The University of Liverpool is a public university and a member of the Russell Group of research-led universities.
Established as University College Liverpool in 1881, it opened its doors to its first set of students in 1882, in what was a disused lunatic asylum.
Its iconic Victoria Building, designed by the English architect Alfred Waterhouse in 1892, is a tourist attraction in its own right. This Grade II listed building, build in the Gothic style, inspired the term ‘redbrick university’, now used to refer to a set of British universities established in leading industrial English cities during the Victorian age.
The university’s motto translates into English as ‘These days of peace foster learning’.
It became an independent university and adopted the name the University of Liverpool, in 1903.
Today, the university is home to around 30,000 students, including 7,000 international students from 127 countries, as well as 195,000 alumni and 6,000 staff.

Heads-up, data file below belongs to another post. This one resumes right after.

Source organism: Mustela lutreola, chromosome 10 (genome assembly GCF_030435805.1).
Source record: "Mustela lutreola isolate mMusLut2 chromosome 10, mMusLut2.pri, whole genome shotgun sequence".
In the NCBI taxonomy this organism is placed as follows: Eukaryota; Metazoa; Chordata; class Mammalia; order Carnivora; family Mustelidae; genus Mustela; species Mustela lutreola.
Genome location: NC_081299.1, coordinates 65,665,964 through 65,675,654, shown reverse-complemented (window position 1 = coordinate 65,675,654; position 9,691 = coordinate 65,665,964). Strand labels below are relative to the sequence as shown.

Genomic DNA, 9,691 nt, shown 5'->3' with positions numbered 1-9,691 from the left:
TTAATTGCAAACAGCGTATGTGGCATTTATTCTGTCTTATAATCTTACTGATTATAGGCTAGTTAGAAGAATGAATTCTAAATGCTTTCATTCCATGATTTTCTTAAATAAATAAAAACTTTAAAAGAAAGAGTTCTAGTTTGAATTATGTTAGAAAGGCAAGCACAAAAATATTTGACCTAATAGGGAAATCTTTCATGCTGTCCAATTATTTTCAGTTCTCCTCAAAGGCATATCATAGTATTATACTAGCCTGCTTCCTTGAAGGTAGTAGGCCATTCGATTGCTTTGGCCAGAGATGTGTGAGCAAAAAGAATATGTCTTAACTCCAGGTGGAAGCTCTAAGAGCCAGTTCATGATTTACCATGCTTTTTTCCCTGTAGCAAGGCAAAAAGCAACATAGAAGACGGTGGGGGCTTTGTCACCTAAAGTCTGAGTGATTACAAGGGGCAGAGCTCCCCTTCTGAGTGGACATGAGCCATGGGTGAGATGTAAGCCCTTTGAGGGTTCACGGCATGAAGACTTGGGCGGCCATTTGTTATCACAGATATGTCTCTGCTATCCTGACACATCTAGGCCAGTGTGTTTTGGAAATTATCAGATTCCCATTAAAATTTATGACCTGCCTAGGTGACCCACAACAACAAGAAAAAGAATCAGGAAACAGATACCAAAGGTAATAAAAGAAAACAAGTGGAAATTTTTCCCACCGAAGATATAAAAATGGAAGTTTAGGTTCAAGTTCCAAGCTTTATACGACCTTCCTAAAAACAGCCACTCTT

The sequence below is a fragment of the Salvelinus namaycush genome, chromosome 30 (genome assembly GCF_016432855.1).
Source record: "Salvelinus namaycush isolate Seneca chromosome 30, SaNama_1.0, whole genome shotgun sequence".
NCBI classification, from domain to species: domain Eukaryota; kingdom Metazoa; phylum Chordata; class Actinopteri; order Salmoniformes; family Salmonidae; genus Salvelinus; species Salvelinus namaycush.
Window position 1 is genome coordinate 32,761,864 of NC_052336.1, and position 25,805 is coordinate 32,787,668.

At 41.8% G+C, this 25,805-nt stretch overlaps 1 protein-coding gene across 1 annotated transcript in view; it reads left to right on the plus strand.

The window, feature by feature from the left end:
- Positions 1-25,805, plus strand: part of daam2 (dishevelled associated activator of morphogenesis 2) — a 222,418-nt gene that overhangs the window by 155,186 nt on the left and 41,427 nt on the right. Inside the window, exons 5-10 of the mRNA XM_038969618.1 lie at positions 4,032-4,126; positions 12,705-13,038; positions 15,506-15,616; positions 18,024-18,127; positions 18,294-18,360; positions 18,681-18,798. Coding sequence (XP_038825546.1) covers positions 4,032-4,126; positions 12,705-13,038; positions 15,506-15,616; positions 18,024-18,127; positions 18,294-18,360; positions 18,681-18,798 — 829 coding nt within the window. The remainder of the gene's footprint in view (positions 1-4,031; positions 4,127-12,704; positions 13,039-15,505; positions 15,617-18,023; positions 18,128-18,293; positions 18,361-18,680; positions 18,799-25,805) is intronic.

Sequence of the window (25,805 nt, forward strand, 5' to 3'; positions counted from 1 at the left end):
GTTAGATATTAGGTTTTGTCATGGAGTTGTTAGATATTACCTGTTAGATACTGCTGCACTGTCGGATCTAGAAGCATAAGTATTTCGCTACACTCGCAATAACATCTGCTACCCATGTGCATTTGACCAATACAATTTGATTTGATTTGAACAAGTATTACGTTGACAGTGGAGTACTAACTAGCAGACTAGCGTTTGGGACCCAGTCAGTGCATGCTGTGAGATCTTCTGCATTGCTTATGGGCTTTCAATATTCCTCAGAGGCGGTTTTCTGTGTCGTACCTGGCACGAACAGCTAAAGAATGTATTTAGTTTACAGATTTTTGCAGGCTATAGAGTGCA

Among its alumni are the computer analyst and whistleblower Edward Snowden, the broadcast journalist Jon Snow, and former Poet Laureate Carol Ann Duffy, while nine Nobel Laureates have passed through its doors.
It also claims a presence on every continent, including a Chinese joint venture university in the World Heritage City of Suzhou (Liverpool was the first UK higher education institution to establish an independent university in China), to research stations located in the Arctic.
As well as being the birthplace of the Beatles, the city of Liverpool also boasts the most number of museums and galleries in the UK outside of London, and was designated the European Capital of Culture in 2008.
According to Rough Guides, the travel guides series, Liverpool is the fourth friendliest city in the world.